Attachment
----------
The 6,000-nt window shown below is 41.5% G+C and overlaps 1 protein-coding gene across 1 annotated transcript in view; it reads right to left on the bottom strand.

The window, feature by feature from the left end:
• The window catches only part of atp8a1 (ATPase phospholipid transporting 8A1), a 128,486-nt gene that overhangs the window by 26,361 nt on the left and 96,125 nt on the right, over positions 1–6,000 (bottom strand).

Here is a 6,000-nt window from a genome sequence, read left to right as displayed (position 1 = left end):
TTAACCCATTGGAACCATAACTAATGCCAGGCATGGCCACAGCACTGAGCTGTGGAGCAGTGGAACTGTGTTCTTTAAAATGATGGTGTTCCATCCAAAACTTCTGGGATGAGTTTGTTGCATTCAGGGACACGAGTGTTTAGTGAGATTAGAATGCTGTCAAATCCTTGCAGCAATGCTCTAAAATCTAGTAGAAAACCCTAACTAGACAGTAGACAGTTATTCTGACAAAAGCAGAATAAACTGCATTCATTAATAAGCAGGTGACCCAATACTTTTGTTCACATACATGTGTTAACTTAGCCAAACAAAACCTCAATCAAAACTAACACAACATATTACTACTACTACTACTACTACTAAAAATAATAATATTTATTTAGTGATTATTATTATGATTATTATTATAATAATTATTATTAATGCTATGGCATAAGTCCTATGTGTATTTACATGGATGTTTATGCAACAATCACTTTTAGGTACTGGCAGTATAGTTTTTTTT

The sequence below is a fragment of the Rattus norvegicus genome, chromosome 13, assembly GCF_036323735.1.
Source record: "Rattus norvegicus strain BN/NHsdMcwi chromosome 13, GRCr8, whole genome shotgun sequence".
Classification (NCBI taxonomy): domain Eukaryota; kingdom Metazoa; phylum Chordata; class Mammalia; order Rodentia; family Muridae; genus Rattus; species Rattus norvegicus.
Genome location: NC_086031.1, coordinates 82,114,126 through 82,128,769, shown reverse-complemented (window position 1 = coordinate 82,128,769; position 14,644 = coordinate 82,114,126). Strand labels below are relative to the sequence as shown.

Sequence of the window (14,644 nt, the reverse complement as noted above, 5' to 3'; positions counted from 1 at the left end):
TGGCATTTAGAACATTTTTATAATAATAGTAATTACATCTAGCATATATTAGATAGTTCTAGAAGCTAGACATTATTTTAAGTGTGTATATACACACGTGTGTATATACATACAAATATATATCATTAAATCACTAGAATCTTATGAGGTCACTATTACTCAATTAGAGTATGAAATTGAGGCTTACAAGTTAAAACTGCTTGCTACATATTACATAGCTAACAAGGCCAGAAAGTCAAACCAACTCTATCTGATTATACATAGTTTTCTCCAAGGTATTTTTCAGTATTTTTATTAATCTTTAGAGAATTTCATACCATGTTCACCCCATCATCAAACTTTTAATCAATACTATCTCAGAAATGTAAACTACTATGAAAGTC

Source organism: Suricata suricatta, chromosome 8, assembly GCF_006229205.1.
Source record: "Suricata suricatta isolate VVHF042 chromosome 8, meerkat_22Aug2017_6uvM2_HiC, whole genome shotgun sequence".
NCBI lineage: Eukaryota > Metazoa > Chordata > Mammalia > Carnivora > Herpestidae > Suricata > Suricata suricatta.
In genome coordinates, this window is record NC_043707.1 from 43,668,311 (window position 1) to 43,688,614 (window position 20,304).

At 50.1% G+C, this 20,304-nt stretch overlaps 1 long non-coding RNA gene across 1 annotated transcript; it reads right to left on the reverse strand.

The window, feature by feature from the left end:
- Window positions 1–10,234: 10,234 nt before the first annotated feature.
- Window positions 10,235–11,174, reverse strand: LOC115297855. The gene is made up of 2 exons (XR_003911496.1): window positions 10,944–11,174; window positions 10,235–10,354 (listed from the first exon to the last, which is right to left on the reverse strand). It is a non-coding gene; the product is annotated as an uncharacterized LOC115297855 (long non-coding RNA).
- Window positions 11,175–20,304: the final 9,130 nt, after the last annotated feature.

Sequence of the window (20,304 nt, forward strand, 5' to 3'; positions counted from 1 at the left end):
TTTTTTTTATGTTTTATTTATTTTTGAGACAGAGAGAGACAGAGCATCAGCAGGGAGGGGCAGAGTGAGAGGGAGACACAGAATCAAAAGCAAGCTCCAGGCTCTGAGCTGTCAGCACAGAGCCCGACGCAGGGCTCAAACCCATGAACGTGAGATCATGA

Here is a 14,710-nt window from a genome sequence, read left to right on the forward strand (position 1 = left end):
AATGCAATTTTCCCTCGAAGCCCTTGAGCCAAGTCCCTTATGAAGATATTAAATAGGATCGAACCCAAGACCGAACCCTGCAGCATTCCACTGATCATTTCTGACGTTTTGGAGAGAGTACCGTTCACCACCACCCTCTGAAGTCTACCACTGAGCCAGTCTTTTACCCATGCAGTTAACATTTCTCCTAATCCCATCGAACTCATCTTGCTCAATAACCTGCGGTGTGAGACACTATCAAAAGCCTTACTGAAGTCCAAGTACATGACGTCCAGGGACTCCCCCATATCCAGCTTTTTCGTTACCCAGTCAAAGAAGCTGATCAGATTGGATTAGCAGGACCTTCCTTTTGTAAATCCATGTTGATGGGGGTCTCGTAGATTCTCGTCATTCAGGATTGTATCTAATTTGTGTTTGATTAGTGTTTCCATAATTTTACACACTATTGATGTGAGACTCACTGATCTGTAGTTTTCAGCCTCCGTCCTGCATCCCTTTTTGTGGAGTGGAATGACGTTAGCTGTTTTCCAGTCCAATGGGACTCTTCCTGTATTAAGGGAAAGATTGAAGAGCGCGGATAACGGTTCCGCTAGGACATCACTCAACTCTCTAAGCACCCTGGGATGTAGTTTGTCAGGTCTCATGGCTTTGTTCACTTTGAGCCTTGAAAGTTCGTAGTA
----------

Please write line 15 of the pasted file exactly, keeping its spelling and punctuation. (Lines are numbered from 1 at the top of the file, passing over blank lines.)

In genome coordinates, this window is record NC_043707.1 from 43,668,311 (window position 1) to 43,688,614 (window position 20,304).